With lively steps, not at a run but a brisk jog, Sirian and Shi’Karil hurried deeper into the village despite the crowds encroaching on them. Were they feeling less pressed, the two may have pulled themselves up on the myter, but there wasn’t time enough for it. Glancing back, Sirian confirmed that even were they inclined, any chance at a retreat was now cut off by a knot of figures. Looking ahead to that looming structure, veined in harsh ridges and topped with points that impaled the sky, Sirian swallowed hard. They were not far off from it now but still had so far to go before touching the first step into the cathedral. That was if they made it there.

The mob of shadowy caribou pressed in tighter, not too far ahead on the path, and to either side, very few gaps remained. Both Shi’Karil and Sirian knew their clear route had been cut off, and they would need to take an alternate course. Neither came to a full stop nor consider mentioning where exactly they would go. Rather, both, with a rein of the myter in paw, tried to dart off in opposite directions. With a sudden snap and crow from the bird, the two were brought out of their tunnel vision focus to realize their partner was not on the same frequency as they were. The reins had snapped free of the myter, likely causing it a bit of shock if not pain, but more importantly, in that brief pause and lack of progress, the hordes had surged forward. As they fought to decide which direction to flee in, their minds were made up for them.

A pitch-black spike of night shot through the air and skewered through the throat of the myter, cutting off another cry with a gruesome gurgle. That action, the realization these creatures meant more than to simply hold back the duo, caused both women to take flight. Neither considered for a second that the other wasn’t going to follow them and before they knew it, both were darting away in opposite directions. Luckily for both of the women, there was sufficient room to slip through the mobs without being caught. Had either gone in the same route as their partner, that space would have been too narrow for them to run abreast. And in that action, the two were separated in a manner far better than their adversaries could have hoped for.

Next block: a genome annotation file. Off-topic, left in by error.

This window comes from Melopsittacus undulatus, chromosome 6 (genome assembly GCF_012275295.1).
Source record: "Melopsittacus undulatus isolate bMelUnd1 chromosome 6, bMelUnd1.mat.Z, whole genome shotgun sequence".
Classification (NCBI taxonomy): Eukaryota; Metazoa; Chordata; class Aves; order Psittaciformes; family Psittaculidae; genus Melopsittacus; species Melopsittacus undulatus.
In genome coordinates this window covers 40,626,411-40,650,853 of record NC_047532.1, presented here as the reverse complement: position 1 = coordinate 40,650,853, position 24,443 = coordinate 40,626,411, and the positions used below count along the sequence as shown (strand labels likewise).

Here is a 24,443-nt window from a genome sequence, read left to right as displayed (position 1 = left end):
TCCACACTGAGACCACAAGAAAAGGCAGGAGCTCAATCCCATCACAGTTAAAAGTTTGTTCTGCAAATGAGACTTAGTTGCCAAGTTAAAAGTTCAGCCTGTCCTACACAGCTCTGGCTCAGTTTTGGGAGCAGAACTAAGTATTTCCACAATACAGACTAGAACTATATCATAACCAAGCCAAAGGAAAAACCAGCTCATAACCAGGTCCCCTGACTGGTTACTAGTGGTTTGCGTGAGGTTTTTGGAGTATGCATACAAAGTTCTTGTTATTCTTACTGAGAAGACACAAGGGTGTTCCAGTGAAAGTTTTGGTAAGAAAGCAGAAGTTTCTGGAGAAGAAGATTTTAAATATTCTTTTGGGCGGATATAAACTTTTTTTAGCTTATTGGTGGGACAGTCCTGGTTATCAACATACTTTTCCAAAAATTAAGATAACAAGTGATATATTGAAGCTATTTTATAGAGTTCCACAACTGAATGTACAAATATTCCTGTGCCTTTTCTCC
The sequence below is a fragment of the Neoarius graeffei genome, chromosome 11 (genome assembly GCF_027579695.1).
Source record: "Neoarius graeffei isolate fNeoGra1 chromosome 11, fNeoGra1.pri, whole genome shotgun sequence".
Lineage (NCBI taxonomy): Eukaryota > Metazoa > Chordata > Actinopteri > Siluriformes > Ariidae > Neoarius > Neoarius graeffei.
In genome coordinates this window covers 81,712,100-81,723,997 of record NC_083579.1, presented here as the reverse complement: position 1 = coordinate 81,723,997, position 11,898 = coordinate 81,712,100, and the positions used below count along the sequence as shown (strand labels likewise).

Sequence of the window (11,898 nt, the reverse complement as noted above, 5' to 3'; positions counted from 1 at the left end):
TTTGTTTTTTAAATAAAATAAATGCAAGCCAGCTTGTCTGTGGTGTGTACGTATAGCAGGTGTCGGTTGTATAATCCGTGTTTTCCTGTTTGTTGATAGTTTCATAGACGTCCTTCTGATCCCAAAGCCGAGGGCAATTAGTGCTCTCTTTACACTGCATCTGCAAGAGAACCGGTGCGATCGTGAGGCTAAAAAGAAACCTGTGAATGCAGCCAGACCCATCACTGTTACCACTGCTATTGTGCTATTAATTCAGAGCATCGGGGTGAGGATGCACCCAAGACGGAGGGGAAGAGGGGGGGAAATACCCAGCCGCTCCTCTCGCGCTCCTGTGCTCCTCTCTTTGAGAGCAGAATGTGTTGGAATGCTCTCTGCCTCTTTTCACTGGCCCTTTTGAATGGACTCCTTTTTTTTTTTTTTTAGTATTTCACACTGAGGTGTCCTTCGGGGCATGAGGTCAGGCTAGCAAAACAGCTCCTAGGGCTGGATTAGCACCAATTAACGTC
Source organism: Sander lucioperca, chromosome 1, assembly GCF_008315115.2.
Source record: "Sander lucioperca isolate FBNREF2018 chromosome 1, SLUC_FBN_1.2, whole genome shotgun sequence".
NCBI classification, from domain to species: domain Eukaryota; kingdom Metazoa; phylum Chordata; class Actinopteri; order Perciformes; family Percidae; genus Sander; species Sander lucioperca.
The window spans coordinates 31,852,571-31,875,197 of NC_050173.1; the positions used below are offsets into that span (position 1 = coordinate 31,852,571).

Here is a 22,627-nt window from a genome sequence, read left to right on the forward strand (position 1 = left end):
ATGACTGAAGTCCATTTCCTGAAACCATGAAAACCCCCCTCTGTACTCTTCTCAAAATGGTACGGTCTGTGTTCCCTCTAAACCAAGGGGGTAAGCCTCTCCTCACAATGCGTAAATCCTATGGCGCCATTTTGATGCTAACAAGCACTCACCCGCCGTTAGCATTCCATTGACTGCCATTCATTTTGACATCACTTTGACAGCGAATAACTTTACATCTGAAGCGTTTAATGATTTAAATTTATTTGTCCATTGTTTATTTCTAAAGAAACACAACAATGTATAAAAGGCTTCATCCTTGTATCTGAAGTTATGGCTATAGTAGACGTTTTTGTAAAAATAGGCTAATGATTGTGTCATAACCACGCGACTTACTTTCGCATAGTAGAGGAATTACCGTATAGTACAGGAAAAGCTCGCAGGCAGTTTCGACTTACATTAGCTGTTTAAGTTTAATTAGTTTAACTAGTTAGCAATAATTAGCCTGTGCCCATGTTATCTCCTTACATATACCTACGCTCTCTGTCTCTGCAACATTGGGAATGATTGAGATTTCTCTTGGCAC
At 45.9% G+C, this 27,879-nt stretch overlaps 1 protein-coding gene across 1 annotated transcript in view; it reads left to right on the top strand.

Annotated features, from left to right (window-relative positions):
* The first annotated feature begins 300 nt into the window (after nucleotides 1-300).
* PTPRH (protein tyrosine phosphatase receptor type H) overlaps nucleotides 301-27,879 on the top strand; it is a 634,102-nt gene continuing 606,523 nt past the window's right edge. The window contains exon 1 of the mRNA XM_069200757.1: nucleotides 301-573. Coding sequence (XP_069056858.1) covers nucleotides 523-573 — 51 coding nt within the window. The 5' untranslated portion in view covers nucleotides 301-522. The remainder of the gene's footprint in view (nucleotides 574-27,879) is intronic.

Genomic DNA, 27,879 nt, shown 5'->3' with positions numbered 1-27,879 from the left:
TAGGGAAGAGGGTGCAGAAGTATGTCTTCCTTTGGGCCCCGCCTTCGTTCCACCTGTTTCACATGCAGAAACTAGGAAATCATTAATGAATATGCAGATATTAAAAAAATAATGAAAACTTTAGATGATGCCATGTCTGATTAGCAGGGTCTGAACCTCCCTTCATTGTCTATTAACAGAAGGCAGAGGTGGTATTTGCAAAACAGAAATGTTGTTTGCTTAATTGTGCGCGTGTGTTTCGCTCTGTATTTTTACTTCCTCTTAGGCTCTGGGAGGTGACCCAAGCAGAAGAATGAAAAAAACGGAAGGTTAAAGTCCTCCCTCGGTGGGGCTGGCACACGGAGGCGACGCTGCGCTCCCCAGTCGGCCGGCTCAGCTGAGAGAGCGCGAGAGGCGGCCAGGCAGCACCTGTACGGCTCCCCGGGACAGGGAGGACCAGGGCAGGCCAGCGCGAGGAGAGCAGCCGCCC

It wasn’t until Sirian had hidden away in one of the half-ruined corridors of stone that cropped up all around the city that she realized she was not being followed. To know there was not a soul pursuing her should have brought the fox peace of mind; instead, that discovery concluded for her that Shi’Karil had not followed her. Either the lynx had panicked and shot off in another direction or… Sirian didn’t want to consider what could have happened to her only friend out there and even consider the possibility it had been swift and relatively painless was damning. Unwilling to admit that her partner had fallen or been taken left Sirian only hoping that Shi’Karil had safely escaped with her life. However, even with the lynx out there, somewhere, Sirian’s present predicament was worse now than it ever had been.

Though she had been able to bar the entrance to the stone structure, there was a certainty in Sirian that those shadowy things had their ways for entering the building. Even if they couldn’t find access to the building or break down the doors, they undoubtedly surrounded her present prison. Within, there seemed to be minimal supplies or means of help. Further down the hall, the light seemed to fail almost entirely as the structure was mostly intact and lacking windows. The prospect of the corridor leading anywhere was lost quickly as Sirian acknowledged that the hall was one isolated row of stone among the desolate grounds in these darkened lands. Still, she had to search and hope to find anything that could be of use. Even a more sly means of departure from the structure could give her the upper hand on the residents temporarily.